Of course, meeting the needs of workers goes beyond wages. Medical costs take a huge bite out of household budgets in the United States and can prevent people from getting care at all. Providing comprehensive and affordable benefits inclusive of all genders and types of families is vital to the health of the workforce and attracts top talent from all backgrounds.

Another critical pathway to supporting fair compensation and benefits for all workers is to respect the rights of workers to freedom of association and collective bargaining. The Corporate Racial Equity Alliance developed its draft business standards based on research that shows that organized labor historically reduces inequality and often has many other benefits, like increased worker satisfaction, productivity, retention, and training opportunities. This can take many forms, from publicly committing to staying neutral to collaborating in good faith with organizers to reach a mutually beneficial result.

3. Protect the fundamentals of our democracy and ensure it works in service of all people and a healthy planet. Broad civic participation is the essence of a strong democracy and thriving society. Companies can support civic engagement by giving all workers paid time off to vote, donating to grassroots organizations that are defending voting rights, advocating for state policies that make it easier—not harder—to vote, and allowing workers to take paid time off to serve their communities.

The Civic Alliance’s Corporate Civic Playbook offers a step-by-step guide for businesses to promote workforce engagement in civic life. Another example is the REI Cooperative Action Network, a grassroots advocacy toolkit that builds on REI Co-op’s decades of policy and advocacy work and gives people an easy way to raise their voice on policies and legislation that impact the outdoors, particularly on climate action, outdoor equity, and preservation of beloved spaces, from national forests to a neighborhood park.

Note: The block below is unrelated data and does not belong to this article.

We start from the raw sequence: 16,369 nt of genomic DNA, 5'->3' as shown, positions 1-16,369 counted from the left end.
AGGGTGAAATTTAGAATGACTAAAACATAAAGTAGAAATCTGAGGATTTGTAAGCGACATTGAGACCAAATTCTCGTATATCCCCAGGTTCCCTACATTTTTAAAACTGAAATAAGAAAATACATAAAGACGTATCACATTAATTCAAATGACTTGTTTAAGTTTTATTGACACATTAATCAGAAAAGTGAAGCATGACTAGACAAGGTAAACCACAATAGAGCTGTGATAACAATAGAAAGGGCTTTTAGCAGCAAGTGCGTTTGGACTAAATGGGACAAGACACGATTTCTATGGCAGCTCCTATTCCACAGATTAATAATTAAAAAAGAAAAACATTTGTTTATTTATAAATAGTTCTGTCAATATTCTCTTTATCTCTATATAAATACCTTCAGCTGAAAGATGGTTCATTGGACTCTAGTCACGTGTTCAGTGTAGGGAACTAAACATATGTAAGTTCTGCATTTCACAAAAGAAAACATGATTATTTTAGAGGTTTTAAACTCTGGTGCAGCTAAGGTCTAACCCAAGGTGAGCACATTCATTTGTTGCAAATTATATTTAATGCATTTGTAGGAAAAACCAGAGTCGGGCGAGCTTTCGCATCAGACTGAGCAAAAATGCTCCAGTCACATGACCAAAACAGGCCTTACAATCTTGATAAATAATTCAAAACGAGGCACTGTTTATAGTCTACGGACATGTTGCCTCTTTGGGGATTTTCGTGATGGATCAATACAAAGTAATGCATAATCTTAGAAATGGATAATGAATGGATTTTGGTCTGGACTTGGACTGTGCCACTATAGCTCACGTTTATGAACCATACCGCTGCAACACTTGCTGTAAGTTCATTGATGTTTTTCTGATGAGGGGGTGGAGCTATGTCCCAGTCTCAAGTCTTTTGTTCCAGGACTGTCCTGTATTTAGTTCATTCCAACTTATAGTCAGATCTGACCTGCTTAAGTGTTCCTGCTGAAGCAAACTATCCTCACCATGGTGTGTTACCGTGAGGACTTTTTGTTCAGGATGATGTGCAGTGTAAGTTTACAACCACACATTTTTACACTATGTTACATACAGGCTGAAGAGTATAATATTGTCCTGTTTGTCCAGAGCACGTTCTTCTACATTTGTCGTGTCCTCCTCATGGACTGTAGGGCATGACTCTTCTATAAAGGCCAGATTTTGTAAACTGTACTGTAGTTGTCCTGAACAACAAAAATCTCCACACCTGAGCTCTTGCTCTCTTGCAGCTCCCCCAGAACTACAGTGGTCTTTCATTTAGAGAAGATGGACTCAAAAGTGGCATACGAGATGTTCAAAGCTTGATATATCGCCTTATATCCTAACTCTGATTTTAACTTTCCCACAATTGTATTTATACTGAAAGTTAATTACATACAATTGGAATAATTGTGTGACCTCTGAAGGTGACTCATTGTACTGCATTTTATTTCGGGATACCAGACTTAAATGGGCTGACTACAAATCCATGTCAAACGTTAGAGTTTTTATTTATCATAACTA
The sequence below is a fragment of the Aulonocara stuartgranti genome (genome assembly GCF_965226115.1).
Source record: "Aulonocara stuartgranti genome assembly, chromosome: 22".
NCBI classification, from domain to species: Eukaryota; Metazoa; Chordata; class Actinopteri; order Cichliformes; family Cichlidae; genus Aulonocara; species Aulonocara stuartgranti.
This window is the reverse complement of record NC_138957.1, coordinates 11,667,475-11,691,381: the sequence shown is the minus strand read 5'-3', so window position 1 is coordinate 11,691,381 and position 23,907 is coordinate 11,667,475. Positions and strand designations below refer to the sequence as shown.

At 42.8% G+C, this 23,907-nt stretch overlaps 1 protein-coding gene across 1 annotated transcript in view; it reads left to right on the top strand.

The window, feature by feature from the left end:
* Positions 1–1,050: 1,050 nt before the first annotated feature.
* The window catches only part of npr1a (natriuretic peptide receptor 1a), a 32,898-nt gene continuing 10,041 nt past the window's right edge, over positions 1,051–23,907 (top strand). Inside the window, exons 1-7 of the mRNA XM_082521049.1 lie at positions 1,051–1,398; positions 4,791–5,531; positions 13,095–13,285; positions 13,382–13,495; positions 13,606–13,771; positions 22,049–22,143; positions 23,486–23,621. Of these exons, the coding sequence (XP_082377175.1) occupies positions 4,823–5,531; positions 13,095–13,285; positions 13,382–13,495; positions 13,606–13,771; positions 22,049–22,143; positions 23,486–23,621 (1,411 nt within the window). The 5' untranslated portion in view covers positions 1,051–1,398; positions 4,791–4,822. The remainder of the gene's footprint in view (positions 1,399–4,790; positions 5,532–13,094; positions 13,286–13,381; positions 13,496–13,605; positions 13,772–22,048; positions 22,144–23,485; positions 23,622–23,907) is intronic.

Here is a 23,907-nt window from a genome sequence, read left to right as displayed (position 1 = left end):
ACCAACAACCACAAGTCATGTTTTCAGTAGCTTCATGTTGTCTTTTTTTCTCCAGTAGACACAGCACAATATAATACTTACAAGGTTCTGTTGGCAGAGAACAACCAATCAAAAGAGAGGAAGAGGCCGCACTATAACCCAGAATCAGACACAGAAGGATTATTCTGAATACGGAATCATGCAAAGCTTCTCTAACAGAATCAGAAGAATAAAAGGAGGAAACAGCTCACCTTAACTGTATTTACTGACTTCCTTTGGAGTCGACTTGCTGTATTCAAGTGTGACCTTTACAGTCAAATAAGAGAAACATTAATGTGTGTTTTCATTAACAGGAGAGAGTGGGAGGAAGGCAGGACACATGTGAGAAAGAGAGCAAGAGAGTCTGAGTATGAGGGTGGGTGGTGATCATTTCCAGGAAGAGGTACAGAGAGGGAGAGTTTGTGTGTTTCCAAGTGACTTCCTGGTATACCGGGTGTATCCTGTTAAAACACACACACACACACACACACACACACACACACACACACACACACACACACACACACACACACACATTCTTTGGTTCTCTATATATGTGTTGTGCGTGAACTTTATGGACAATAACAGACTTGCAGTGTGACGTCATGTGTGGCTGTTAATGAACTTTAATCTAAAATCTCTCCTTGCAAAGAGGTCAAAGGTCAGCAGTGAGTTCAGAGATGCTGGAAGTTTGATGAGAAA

It is, of course, counterproductive for companies to support efforts like these while they advocate for public policies known to exacerbate inequality. Companies should also ensure that no corporate or trade-group dollars are spent lobbying for policies that would exacerbate inequality or further harm our planet. Establishing a formal policy or code of conduct that sets clear guardrails for responsible public policy engagement is a key internal control all companies should adopt. Integrating the nonpartisan Erb Principles for Corporate Political Responsibility
within this policy is a strong starting point.

We all have a role and responsibility to help realize the unfulfilled promise of a nation that works for all. Corporations have a powerful role and responsibility in supporting this transformation, with the ability to help close the chasm between those for whom this nation has always worked and those yet to fully reap its benefits. Engaging with the Alliance’s draft business standards is just one example of the many steps that corporations can take to accelerate our collective progress forward. Together, we must take up the mantle of contributing to a future where our economy can work in service of everyone thriving, honoring the humanity of all. After all, we are in this together.

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Read more stories by Mahlet Getachew.



Mahlet Getachew
Mahlet Getachew is managing director of corporate racial equity at PolicyLink.